February 16, 2018
Industry Best Practices

FIRPTA Rates Increase

Changes to the Foreign Investment in Real Property Tax Act (FIRPTA) in 2016 brought about an increase in the withholding tax rate on the sale of a U.S. real property interest from 10% to 15%.

Withholding rate

There is now a tiered rate for the withholding tax based on whether the property is used as a residence or not:

  • Sales Price $300,000 or less:
    • If the Buyer will be using the property as his or her residence, then there is NO withholding tax under FIRPTA.
    • If the Buyer will NOT be using the property as his or her residence, then the withholding tax rate will be 15%.
  • Sales Price over $300,000 up to $1,000,000:
    • If the Buyer will be using the property as his or her residence, then the withholding tax rate will be 10%.
    • If the Buyer will NOT be using the property as his or her residence, then the withholding tax rate will be 15%.
  • Sales Price over $1,000,000:
    • The withholding tax rate will be 15%, whether the Buyer uses the property as a residence or not.

Exemptions typically used in residential real estate transaction:

  • Transferor is not a foreign person or entity – If the Transferor (Seller) provides a certification to the Transferee (Buyer) that the transferor is not a foreign person, no withholding tax is required. The certification should (1) state that the Transferor is not a foreign person; (2) set forth the Transferor’s name, identifying number (usually the Social Security Number or U.S. Employer Identification Number) and home address (in the case of an individual) or office address (in the case of an entity), and (3) be signed under penalties of perjury. (This is the standard exemption that most Sellers sign as a part of their closing package.)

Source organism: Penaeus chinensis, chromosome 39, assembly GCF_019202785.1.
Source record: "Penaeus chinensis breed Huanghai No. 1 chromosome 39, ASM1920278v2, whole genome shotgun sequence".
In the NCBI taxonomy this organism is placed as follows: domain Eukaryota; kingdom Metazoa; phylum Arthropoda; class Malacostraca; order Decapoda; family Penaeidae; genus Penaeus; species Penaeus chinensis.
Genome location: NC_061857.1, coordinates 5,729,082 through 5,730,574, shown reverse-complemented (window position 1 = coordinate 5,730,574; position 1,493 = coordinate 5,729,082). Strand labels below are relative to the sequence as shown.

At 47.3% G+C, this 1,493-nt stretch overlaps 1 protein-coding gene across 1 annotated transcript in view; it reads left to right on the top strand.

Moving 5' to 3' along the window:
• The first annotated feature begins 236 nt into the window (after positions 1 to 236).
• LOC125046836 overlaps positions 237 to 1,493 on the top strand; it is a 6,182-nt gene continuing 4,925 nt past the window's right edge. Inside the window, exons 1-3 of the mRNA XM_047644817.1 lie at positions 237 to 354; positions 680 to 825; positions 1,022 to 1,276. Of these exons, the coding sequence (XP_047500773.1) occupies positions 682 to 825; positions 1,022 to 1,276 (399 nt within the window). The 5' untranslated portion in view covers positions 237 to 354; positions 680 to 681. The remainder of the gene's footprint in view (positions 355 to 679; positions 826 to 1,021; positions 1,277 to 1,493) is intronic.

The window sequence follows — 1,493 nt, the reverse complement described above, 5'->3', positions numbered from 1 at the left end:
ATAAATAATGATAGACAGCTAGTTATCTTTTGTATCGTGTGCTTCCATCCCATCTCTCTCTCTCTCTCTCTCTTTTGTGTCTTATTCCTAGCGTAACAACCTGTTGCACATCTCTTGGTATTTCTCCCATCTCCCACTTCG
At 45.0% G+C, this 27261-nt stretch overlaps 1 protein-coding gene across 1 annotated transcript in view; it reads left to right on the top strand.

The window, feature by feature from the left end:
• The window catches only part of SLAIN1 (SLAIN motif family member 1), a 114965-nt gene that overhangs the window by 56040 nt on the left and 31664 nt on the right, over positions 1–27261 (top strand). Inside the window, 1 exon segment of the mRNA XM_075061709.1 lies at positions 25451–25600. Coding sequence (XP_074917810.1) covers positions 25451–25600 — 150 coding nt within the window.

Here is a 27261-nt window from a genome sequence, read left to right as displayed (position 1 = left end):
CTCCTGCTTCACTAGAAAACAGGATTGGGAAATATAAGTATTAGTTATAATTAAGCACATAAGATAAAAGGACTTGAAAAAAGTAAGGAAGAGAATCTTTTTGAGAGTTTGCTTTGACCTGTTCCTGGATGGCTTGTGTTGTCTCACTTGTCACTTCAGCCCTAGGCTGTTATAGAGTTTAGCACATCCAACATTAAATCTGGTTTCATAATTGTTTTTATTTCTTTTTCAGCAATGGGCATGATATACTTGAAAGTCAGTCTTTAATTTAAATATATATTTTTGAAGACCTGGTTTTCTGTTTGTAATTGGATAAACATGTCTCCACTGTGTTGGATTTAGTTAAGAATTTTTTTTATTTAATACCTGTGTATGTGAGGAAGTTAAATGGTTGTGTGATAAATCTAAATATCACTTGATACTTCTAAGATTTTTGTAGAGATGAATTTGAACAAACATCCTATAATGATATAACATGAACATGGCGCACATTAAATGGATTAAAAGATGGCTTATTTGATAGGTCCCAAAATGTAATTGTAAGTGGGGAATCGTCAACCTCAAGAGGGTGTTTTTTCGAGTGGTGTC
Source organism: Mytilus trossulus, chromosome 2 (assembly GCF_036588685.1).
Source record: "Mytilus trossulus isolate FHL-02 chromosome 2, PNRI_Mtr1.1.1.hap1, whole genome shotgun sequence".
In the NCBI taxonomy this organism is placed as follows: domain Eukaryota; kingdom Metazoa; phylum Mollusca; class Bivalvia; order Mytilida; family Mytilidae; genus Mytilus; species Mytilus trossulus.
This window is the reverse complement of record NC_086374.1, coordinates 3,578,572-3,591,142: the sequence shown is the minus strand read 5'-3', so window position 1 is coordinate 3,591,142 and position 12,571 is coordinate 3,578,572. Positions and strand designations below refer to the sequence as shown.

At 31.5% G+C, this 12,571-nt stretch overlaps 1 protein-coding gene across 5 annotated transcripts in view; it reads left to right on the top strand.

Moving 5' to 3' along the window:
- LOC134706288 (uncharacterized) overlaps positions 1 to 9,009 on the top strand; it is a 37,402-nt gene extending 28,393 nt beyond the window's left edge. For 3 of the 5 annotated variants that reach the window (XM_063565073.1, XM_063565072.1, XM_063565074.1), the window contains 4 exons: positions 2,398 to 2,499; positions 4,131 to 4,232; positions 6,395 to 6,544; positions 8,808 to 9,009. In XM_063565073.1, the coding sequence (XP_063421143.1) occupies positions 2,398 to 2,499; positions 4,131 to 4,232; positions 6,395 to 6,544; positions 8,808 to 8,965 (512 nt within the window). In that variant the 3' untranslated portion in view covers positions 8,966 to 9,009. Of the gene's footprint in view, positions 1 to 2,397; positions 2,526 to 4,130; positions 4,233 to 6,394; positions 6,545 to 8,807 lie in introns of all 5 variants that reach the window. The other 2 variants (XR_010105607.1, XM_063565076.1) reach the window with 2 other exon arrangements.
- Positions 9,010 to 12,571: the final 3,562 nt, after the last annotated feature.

• Use of property as a residence – Depending on the purchase price, no withholding tax, or the reduced rate of 10% withholding tax will be required if (1) the Transferee is an individual and (2) the property will be used as a residence. To qualify as a residence, the Transferee must have definite plans to reside at the property for at least 50 percent of the number of days that the property is used by any person during each of the first two 12 month periods following the date of the transfer. The number of days that the property will be vacant is not taken into account in determining the number of days such property is used by any person. A Transferee will be considered to reside at the property on any day on which a member of the Transferee’s family resides at the property.

NOTE – If the Transferee is not an individual, the residence exemption will not apply even if the property is acquired for or on behalf of an individual who will use the property as a residence.

Practical reminders

A change in the way in which the property will be titled will affect the withholding tax. For example, if the Buyer is an individual and then decides to take title in the name of an entity, the Seller may now be required to pay withholding tax at the rate of 15%, which was probably not contemplated at the time of negotiation and execution of the contract.

It is important for the Seller’s and Buyer’s agents to understand the impact of such a change on the Seller’s anticipated net proceeds, and to advise their clients accordingly. If the change from an individual buyer to an entity is agreed, Land Title should be advised as soon as possible so that the correct settlement statements are sent out to the Seller. A change at the last minute, while not insurmountable, may result in a delay due to the re-execution of the settlement statements.

An important revision to the standard form of contract for 2016 is that the contract is not assignable by the Buyer unless otherwise specified in the Additional Provisions. Previously the contract allowed the Buyer to assign the contract without the Seller’s prior written consent, if this box was checked. With this change, the Seller will have greater control over an assignment, (unless otherwise agreed to in the Additional Provisions) particularly where the change may result in a withholding tax of 15%.

The transferee may refuse to accept the certification signed by the transferor or refuse to sign the certification regarding use of the property as a residence. If this happens, the withholding tax of 15% must be deducted from the amount realized by the transferor.